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US Carbon-Dioxide Emissions Fell 1.3 Percent In 2006

Expensive gas prices have helped to drive down US CO2 emissions by by 1.3 percent in 2006.
by Staff Writers
Washington (AFP) May 23, 2007
US carbon-dioxide emissions from burning fossil fuels fell by 1.3 percent in 2006, the federal government said Wednesday, citing weather conditions and higher energy prices as factors. US emissions from the burning of oil, natural gas and coal typically increase by one percent a year, according to the average determined by the Energy Information Administration (EIA) for the period of 1990-2006. The decline last year was the sharpest since 1990.

The United States emitted 5.88 billion metric tonnes of carbon-dioxide produced from fossil fuels in 2006, down from 5.95 billion tonnes in 2005, the EIA said in preliminary estimates.

Among the factors reducing the greenhouse emissions blamed as contributing to global warming was an unusually warm winter and a cooler summer that reduced the demand for heating and air conditioning.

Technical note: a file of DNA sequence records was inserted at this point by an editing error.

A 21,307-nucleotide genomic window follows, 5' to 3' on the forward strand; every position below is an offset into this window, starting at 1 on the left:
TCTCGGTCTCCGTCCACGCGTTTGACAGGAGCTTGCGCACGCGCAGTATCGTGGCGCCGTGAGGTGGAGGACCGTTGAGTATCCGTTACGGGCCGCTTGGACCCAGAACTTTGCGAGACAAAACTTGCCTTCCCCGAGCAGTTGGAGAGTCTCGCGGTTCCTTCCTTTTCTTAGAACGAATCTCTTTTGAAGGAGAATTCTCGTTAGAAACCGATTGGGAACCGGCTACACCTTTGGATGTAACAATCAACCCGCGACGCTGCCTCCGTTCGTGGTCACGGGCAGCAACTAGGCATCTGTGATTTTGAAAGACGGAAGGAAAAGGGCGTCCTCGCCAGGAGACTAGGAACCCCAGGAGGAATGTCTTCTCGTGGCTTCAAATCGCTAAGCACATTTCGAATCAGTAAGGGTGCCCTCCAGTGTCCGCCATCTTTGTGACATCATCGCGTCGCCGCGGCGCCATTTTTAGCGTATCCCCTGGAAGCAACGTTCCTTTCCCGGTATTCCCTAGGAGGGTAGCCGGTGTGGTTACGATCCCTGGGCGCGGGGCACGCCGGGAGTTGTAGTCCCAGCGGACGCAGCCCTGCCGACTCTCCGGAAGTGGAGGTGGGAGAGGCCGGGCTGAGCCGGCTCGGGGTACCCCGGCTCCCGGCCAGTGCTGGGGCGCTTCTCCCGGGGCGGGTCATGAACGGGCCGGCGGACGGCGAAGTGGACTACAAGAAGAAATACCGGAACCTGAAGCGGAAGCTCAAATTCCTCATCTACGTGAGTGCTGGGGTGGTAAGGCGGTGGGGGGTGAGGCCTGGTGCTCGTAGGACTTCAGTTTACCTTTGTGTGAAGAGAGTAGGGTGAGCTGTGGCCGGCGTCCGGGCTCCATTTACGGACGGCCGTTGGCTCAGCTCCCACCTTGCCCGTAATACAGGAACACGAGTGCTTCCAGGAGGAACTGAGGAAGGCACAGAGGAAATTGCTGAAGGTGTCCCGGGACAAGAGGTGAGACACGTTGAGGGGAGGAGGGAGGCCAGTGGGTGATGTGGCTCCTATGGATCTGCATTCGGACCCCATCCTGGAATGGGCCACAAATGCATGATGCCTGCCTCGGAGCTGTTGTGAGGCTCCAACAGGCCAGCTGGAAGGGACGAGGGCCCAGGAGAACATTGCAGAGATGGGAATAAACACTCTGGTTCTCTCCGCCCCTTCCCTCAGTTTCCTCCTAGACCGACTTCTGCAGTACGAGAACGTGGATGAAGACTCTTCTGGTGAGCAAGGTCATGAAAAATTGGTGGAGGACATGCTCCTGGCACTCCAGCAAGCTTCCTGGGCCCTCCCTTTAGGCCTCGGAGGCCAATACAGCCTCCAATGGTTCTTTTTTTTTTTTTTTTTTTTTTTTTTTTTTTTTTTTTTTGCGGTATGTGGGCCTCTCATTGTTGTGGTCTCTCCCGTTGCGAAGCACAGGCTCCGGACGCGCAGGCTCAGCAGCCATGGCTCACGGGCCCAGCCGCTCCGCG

Higher energy prices for natural gas, motor fuel and electricity reduced energy demand and in addition a less carbon-intensive fuel mix -- more natural gas and non-carbon fuels -- was used, the EIA said.

Between 1990 and 2006, energy-related US carbon-dioxide emissions increased by 17.9 percent.

That type of emission accounts for more than 80 percent of US greenhouse-gas emissions in the country.

Source: Agence France-Presse

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ExxonMobil Shareholders To Raise Heat On Global Warming
Washington (AFP) May 23, 2007
A group of ExxonMobil shareholders, including large public US pension funds, said Wednesday they planned to raise the heat on oil giant ExxonMobil over its climate change policies. The investors, who include the California State Teachers Retirement System (CalSTRS) and the New York City Employees Retirement System among others, said they would seek to reform ExxonMobil's position on global warming at the annual shareholder meeting on May 30.

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